A condominium is a community of individuals each with their own living standards, customs and conduct. It is the Condominium Rules that govern the conduct of those who reside in the condominium.
A well written set of Condominium Rules is important to setting out the standards of conduct expected of condominium residents. These rules cover everything from use of amenities to noise restrictions, pets, bicycles and anything that can potentially impact on the lifestyle of other residents. Given the diverse cultures that reside within a condominium community and their different customs, it is important that the Condominium Rules communicate a single and reasonable standard expected of all residents. When these standards are not met, these same rules provide management with the tool(s) necessary to maintain harmony and ensure compliance.
When a resident or their guest(s) do not abide by the Condominium Rules, it is important that management identify the infraction(s) and enforce compliance. Enforce too harshly and owners will object. Failure to fairly and consistently enforce Condominium Rules can result in problems and conflict among neighbours. Problem residents can become a nuisance to others, safety can be compromised, building costs can increase and the majority of residents may be resentful. To cite just one example, leaving unit doors open can result in unnecessary false fire alarms – smoke from cooking – while cooking smells may permeate hallways and result in higher cleaning costs. Failure to adequately enforce Condominium Rules allow some individuals to create fear, add to maintenance and repair costs or otherwise negatively affect the lifestyle of residents.
The following approach recognizes that misunderstandings or mistakes may occur. Where there is a refusal to comply with Condominium Rules, this approach provides the necessary documentation for enforcement actions.
When a rule infraction occurs, a conversation between management and the owner or resident may be all that is necessary to address a situation. In the event of a simple misunderstanding or error, this provides an opportunity for resolution without resorting to formal or legal notices. This is most likely sufficient for the majority of situations.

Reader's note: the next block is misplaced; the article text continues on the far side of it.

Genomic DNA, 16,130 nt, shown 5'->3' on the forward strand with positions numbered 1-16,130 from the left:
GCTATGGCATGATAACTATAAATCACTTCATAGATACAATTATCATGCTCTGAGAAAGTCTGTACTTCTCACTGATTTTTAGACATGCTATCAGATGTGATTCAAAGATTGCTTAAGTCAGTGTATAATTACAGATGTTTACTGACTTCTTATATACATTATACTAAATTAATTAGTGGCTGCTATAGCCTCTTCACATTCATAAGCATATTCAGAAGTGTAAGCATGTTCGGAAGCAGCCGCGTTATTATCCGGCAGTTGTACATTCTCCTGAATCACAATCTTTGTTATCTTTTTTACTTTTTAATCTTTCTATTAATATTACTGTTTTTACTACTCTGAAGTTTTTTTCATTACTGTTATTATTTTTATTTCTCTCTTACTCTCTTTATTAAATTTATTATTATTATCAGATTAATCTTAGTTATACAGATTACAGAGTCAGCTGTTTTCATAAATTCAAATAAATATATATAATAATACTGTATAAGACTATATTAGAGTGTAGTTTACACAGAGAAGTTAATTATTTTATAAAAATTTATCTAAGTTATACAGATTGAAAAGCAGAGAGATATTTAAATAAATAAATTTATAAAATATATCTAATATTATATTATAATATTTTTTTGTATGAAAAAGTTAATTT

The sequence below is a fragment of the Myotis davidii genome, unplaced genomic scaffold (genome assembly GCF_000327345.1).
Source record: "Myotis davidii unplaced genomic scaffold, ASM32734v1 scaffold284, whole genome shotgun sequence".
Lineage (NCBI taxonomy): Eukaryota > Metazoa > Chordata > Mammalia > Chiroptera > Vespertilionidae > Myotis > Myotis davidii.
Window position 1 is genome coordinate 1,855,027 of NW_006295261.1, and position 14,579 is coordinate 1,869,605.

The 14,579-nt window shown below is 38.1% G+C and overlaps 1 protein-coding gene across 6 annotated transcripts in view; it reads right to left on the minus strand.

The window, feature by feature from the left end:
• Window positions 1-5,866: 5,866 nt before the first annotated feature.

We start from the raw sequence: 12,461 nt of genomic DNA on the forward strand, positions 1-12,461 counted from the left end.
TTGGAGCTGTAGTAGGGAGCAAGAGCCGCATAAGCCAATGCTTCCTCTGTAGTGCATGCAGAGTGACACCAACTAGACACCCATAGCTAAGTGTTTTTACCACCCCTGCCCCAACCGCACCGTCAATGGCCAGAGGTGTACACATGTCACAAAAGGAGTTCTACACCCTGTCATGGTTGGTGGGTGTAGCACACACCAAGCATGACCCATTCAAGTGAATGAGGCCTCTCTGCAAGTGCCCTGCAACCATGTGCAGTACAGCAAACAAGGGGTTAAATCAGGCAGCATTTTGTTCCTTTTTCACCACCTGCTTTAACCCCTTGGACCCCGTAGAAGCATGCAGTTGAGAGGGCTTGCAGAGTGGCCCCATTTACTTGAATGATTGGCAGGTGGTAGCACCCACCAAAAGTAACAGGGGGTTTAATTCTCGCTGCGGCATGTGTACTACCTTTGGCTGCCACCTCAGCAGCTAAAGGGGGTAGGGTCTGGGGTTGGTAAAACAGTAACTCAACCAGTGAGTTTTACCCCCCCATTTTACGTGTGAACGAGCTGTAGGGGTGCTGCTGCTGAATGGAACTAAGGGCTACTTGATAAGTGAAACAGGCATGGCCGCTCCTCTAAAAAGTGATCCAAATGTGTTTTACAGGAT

First Written Notice
When an infraction continues or is repeated after a verbal notice, it should be documented in the form of a letter to the resident or owner. This notice should identify the infraction in detail, reference the specific Condominium Rule or By-law applicable, state that it was hoped the earlier conversation would have settled the matter, and request that the rule infraction be remedied. If applicable, a deadline for resolution should be specified.
Second Written Notice
When an infraction is repeated or not resolved by the date specified in the First Written Notice, a second and stronger written notice should be provided. This notice should refer to the first notice, state that the matter has not yet been resolved along with details that may not have been included in the First Written Notice, and
include a required date for compliance. In the event that the infraction is not resolved by the specified date, the consequences and applicable costs should be identified. This notice should be clearly identified as a Final Notice.
Assuming the matter is not fully resolved by the date specified in the Second Written Notice, next steps may include mediation, arbitration or court. Attorneys are likely to be involved and costs can increase. The written notices that have been provided, along with any documentation provided by the owner or resident, will be important to determining final resolution.